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The phrase “jointly and severally” is used in the U.S. legal system to indicate a shared liability or responsibility. The phrase has three primary applications: personal injury lawsuits, corporate partnerships and business arrangements, and securities offerings and bond underwritings. In each instance, the phrase indicates that all of the involved parties share so closely in the central action that they can each be treated as having sole responsibility. In other words, the parties are jointly responsible for the actions any other party takes individually, or severally.
Joint and several liability can apply in a personal injury case when more than one defendant contributed to the injuries. Each U.S. state has its own set of tort, or personal injury, laws, and not all permit joint and several liability. If allowed by state statute, joint and several liability means that any defendant who caused any portion of an injury can be sued for the full amount of damages.
Whether defendants in personal injury cases should be held jointly and severally liable is a controversial issue, even in states that permit it. Supporters argue that shared liability makes it easier for injured parties to recover. Defendants, they say, are in a better position to apportion liability amongst themselves without involving the injured party in extended court proceedings. On the other hand, critics point to the inequality of pinning full liability on a party who caused but a small fraction of the harm. Critics say that joint and several liability encourages lawyers to strategically sue those parties who are the wealthiest, regardless their proportion of fault.
When “jointly and severally” is used in partnership agreements or incorporation documents, the meaning is similar—all partners will be treated as any one. Parties usually use the “jointly and severally” language as a way of enabling one partner to make decisions for the entire partnership. The actions of any partner who shares in a partnership jointly and severally can be attributed to any other partner.
In some cases, a court will declare that joint and several liability applies to a partnership, even if it has not been expressly chosen by the partners. For example, most laws of incorporation require that all partners be jointly and severally liable when a company makes an initial public offering (IPO) of its stock options. IPO documents must make certain important declarations about the company’s profits, revenue, and other facts. Falsification in IPO documents is enough to sustain a lawsuit against either the corporation as a whole, or any partner individually.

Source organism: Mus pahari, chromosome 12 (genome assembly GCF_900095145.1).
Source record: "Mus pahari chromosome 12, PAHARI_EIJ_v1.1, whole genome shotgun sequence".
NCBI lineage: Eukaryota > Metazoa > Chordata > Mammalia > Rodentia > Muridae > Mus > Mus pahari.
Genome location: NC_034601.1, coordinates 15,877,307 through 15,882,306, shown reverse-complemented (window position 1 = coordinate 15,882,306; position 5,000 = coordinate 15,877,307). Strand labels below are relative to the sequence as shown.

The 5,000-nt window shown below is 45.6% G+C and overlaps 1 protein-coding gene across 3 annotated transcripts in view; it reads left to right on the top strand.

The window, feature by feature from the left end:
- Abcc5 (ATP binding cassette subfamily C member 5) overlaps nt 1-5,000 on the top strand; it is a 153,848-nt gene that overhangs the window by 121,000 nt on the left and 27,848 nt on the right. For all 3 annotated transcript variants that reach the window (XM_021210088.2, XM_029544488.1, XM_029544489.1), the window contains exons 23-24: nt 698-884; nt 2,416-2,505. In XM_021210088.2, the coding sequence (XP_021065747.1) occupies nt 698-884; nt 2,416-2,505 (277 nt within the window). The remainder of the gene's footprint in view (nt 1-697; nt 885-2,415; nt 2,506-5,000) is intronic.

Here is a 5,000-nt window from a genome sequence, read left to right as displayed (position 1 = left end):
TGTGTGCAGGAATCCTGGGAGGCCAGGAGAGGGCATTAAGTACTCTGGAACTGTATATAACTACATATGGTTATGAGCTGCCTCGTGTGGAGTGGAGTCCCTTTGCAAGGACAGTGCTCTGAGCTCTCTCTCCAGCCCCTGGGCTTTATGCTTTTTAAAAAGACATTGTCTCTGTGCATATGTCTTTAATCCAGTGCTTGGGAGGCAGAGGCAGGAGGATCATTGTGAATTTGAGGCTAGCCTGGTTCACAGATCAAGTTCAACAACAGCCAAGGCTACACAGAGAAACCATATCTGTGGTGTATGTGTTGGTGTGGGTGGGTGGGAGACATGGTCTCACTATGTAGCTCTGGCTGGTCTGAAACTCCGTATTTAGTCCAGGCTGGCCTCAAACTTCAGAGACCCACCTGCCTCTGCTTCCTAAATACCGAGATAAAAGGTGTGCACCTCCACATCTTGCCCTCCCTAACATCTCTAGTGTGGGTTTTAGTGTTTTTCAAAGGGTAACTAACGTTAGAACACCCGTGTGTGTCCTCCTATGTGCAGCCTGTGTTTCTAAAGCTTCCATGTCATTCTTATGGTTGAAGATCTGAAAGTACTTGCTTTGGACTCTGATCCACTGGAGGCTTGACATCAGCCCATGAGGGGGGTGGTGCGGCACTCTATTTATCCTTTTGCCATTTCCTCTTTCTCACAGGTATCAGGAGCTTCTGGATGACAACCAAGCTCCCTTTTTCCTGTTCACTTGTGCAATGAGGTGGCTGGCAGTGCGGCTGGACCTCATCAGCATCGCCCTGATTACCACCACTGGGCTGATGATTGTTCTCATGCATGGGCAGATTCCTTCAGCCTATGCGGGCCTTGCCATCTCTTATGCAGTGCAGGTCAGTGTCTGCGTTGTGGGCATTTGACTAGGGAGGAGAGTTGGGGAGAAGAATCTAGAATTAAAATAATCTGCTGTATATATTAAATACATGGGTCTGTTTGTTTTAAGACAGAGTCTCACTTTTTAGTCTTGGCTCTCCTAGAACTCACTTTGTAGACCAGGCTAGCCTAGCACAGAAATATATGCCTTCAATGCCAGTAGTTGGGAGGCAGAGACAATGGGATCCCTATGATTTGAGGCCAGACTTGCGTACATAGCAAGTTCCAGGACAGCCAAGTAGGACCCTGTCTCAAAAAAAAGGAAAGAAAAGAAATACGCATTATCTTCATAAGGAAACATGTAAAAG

The phrase also appears in certain financial situations. Investment banks will often structure loans to multiple borrowers with a clause designating joint and several liability, which enables the bank to recover the entire amount of the loan from any one of the borrowers. In bond underwriting scenarios, underwriters are often jointly and severally liable for some percentage of bonds owned by a shared group, or syndicate. Under the rules of joint and several liability, an underwriter can be compelled to absorb the failure of other syndicate members to sell shares, even if the underwriter has already met his agreed-to percentage.
Whether joint and several liability applies to any given fact pattern is largely a matter of local law. If a jurisdiction requires joint and several liability, that liability will often apply, even if not expressly agreed to by the parties. Conversely, if a jurisdiction does not permit shared liability, writing it into an agreement will not guarantee its application. The best thing to do when wondering whether joint and several liability can be pursued or when considering putting a joint and several liability clause into a contract is to contact an attorney familiar with local laws.
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